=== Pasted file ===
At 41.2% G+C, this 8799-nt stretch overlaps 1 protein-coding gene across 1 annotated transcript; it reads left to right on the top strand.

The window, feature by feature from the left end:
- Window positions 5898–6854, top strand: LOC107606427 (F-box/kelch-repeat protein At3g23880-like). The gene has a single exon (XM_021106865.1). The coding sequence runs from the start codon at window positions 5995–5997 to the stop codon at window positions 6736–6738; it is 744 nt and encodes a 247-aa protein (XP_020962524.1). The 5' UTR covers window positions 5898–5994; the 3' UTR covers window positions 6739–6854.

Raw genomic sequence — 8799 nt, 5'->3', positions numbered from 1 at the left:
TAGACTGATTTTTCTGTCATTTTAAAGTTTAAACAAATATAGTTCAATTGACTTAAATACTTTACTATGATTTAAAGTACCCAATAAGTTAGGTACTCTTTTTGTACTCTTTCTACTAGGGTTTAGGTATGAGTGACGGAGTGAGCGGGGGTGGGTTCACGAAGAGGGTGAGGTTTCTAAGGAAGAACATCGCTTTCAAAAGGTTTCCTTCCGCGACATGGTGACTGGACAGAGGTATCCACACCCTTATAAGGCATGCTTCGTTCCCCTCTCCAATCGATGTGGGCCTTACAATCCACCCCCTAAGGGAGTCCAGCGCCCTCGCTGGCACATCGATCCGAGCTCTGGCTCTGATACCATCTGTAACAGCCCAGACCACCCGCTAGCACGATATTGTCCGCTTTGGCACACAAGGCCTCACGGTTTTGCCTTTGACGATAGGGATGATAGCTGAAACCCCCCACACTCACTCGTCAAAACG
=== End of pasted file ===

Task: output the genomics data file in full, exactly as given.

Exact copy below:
At 41.2% G+C, this 8799-nt stretch overlaps 1 protein-coding gene across 1 annotated transcript; it reads left to right on the top strand.

The window, feature by feature from the left end:
- Window positions 5898–6854, top strand: LOC107606427 (F-box/kelch-repeat protein At3g23880-like). The gene has a single exon (XM_021106865.1). The coding sequence runs from the start codon at window positions 5995–5997 to the stop codon at window positions 6736–6738; it is 744 nt and encodes a 247-aa protein (XP_020962524.1). The 5' UTR covers window positions 5898–5994; the 3' UTR covers window positions 6739–6854.

Raw genomic sequence — 8799 nt, 5'->3', positions numbered from 1 at the left:
TAGACTGATTTTTCTGTCATTTTAAAGTTTAAACAAATATAGTTCAATTGACTTAAATACTTTACTATGATTTAAAGTACCCAATAAGTTAGGTACTCTTTTTGTACTCTTTCTACTAGGGTTTAGGTATGAGTGACGGAGTGAGCGGGGGTGGGTTCACGAAGAGGGTGAGGTTTCTAAGGAAGAACATCGCTTTCAAAAGGTTTCCTTCCGCGACATGGTGACTGGACAGAGGTATCCACACCCTTATAAGGCATGCTTCGTTCCCCTCTCCAATCGATGTGGGCCTTACAATCCACCCCCTAAGGGAGTCCAGCGCCCTCGCTGGCACATCGATCCGAGCTCTGGCTCTGATACCATCTGTAACAGCCCAGACCACCCGCTAGCACGATATTGTCCGCTTTGGCACACAAGGCCTCACGGTTTTGCCTTTGACGATAGGGATGATAGCTGAAACCCCCCACACTCACTCGTCAAAACG